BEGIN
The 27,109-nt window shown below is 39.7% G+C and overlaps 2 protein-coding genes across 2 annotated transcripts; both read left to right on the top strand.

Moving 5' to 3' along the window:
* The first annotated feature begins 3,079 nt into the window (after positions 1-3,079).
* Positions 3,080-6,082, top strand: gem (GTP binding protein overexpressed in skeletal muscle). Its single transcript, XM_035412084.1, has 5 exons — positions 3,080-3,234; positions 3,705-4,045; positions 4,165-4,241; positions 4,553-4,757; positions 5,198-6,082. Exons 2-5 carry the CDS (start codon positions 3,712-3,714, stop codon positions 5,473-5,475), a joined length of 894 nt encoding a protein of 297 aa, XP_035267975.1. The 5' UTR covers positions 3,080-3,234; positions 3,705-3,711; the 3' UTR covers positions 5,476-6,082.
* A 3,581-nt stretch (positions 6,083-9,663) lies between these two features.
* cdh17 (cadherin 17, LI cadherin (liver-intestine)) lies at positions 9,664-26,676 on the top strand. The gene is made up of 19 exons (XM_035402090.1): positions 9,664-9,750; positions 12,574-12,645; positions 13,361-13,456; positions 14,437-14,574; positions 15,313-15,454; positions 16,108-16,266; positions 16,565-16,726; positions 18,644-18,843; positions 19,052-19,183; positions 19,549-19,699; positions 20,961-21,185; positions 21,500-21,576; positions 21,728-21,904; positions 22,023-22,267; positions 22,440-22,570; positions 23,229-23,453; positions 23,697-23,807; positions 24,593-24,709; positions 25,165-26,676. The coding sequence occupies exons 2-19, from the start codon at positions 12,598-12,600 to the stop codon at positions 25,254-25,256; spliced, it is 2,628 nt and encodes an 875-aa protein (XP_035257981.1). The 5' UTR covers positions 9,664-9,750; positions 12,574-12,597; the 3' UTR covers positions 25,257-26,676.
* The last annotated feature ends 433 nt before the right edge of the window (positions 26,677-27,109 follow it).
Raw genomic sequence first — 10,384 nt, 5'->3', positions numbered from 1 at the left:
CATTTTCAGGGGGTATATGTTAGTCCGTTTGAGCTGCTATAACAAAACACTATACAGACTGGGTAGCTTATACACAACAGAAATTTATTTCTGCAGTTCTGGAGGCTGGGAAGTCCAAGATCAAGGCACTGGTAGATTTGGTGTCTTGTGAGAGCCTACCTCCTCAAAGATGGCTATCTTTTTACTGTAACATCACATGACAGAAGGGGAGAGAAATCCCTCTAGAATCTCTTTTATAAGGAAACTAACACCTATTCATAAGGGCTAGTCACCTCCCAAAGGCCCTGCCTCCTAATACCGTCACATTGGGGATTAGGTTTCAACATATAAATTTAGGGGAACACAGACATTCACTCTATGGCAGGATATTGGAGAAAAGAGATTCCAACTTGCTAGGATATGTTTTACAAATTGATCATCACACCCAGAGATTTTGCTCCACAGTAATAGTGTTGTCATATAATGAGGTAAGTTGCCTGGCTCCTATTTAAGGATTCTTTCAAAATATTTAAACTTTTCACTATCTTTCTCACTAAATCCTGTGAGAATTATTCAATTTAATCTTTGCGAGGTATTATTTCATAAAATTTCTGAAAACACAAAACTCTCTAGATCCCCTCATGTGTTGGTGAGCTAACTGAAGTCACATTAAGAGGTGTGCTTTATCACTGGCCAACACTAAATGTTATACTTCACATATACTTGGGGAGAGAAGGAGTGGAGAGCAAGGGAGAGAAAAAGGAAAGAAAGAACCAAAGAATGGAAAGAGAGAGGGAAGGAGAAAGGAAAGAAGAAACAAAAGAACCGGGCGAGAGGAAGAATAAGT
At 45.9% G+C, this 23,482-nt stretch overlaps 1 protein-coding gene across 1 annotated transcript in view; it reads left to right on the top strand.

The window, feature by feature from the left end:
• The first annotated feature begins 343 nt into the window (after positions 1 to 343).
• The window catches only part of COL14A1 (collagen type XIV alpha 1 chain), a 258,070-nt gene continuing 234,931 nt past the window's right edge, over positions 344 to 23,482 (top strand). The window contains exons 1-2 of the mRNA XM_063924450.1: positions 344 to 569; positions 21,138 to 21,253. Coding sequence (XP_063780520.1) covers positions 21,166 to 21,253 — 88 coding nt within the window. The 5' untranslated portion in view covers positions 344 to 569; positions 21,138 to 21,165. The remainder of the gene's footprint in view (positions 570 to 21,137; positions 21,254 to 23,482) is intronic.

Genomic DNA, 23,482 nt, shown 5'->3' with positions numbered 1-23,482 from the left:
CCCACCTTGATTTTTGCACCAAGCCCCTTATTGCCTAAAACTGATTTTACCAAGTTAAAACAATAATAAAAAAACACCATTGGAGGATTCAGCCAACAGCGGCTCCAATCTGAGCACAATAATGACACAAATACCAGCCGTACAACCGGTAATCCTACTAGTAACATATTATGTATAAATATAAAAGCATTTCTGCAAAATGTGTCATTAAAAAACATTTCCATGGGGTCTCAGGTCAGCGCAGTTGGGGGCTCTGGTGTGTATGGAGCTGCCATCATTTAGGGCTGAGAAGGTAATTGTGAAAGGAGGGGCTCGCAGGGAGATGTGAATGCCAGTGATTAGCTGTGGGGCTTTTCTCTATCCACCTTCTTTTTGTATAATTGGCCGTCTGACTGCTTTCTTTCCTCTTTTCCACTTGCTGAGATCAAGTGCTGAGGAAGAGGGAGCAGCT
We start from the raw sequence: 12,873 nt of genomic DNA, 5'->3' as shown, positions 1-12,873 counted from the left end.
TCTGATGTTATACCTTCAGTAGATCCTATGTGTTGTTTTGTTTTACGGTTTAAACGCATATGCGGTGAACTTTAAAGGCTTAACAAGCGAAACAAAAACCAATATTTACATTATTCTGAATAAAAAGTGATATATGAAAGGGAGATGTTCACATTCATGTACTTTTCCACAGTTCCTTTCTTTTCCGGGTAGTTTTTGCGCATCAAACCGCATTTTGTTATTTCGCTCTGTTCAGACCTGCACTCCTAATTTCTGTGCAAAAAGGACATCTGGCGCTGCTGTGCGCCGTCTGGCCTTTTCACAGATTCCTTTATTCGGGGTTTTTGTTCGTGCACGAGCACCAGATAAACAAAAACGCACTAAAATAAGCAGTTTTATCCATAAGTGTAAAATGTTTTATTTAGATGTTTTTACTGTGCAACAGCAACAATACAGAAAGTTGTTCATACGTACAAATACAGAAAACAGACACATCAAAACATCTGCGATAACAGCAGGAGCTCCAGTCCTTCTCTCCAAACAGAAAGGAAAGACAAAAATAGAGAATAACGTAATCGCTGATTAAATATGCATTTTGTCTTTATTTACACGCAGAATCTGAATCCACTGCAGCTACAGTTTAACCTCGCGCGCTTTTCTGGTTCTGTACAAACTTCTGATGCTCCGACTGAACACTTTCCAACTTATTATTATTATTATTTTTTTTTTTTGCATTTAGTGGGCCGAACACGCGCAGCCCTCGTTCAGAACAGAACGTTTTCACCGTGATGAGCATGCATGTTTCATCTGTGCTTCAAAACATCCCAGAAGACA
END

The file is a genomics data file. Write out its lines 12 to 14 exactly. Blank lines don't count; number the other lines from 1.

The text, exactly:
• The first annotated feature begins 343 nt into the window (after positions 1 to 343).
• The window catches only part of COL14A1 (collagen type XIV alpha 1 chain), a 258,070-nt gene continuing 234,931 nt past the window's right edge, over positions 344 to 23,482 (top strand). The window contains exons 1-2 of the mRNA XM_063924450.1: positions 344 to 569; positions 21,138 to 21,253. Coding sequence (XP_063780520.1) covers positions 21,166 to 21,253 — 88 coding nt within the window. The 5' untranslated portion in view covers positions 344 to 569; positions 21,138 to 21,165. The remainder of the gene's footprint in view (positions 570 to 21,137; positions 21,254 to 23,482) is intronic.

Genomic DNA, 23,482 nt, shown 5'->3' with positions numbered 1-23,482 from the left: